Lecture 3: One-Way Encryption, RSA Example

# Lecture 3: One-Way Encryption, RSA Example - ICS 180...

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ICS 180: Introduction to Cryptography April 13, 2004 Lecture 3: One-Way Encryption, RSA Example Lecturer: Stanislaw Jarecki 1 L ECTURE S UMMARY We look at a different security property one might require of encryption, namely one-way security . The notion is natural and seems like a minimal requirement on an encryption scheme. It makes sense for both symmetric and public-key encryption schemes. To make the discussion more concrete, we look at the so-called “textbook” variant of the RSA encryption, and see how to pick keys in relation to the security parameter so that the best algorithms that invert RSA are either inefficient or have only negligible advantage. We will also see that while the “textbook RSA” can plausibly be one- way secure, it is definitely not secure in the sense of indistinguishabibility (this security property of encryption schemes was defined in the last class). This shows us that one-wayness is a weaker notion than indistinguishability. 2 One-Way Security for Encryption In the last lecture we developed the computational version (relaxation) of the perfect secrecy security property for encryption schemes, which we called indistinguishability of encryption. This notion is pretty strong, and today we’ll look at a weaker notion of security for encryption, namely one-way security . In essence, we say that an encryption scheme is one-way secure if it is infeasible to decrypt ciphertexts of random plaintexts (i.e. randomly chosen from a big-enough message space). Here is the formal definition, first for the case of symmetric encryption schemes: Definition 1 (one-way secure (symmetric) encryption) We call a (symmetric) encryption scheme Σ = ( KGen, Enc, Dec ) one-way secure for (family of) message spaces {M τ } τ =1 , 2 ,... if for all PPT algorithms A , the following holds: Adv A ( τ ) = Prob [ A ( c ) = m | k KGen (1 τ ); m ←M τ ; c Enc ( k, m )] negl ( τ ) And here is the corresponding definition for public-key encryption schemes. The only real difference is that here the adversary sees the public key used to encrypt messages: Definition 2 (one-way secure (public key) encryption) We call a (public-key) encryption scheme Σ = ( KGen, Enc, Dec ) one-way secure for (family of) message spaces {M τ } τ =1 , 2 ,... if for all PPT algorithms A , the following holds: Adv A ( τ ) = Prob [ A ( PK, c ) = m | ( SK, PK ) KGen (1 τ ); m ←M τ ; c Enc ( PK, m )] negl ( τ ) L3-1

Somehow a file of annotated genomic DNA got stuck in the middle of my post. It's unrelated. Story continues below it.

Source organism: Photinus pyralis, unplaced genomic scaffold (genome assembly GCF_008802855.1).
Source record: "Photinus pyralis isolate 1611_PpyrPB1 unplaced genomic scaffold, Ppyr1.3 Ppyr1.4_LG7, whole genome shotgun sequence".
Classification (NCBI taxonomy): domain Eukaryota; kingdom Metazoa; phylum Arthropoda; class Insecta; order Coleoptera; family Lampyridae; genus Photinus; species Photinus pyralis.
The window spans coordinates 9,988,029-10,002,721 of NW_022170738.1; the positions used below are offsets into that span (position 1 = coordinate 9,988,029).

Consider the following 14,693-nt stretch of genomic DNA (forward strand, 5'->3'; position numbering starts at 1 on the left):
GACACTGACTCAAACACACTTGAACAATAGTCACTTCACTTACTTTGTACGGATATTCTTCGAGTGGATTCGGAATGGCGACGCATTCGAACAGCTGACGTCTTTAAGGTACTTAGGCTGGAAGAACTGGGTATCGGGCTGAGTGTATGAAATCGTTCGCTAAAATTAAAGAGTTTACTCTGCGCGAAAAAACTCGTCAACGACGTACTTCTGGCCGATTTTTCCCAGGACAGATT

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Discussion. The one-wayness of encryption seems to be a pretty minimal requirement needed of an encryption scheme. Suppose, on the contrary, that an encryption scheme is not one-way. This would mean that there exists an efficient algorithm A which has a non-negligible chance of success in decrypting an encryption of a random message. Notice that in any application of an encryption scheme, the encryption/decryption keys are going to be picked by a (random) run of the KGen (1 τ ) algorithm, which is just like in the one-wayness game the adversary plays with an encryption scheme in the above definition(s). So if A ’s advantage in this game is “sizable”, i.e. larger than negligible (larger than 1 /p ( τ )
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• Spring '04
• Jarecki
• Cryptography, Encryption, public-key encryption, encryption scheme, RSA Example

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